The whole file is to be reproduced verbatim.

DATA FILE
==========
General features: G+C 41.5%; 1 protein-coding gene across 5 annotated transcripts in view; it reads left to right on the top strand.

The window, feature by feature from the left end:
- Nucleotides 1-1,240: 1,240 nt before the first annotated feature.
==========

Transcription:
General features: G+C 41.5%; 1 protein-coding gene across 5 annotated transcripts in view; it reads left to right on the top strand.

The window, feature by feature from the left end:
- Nucleotides 1-1,240: 1,240 nt before the first annotated feature.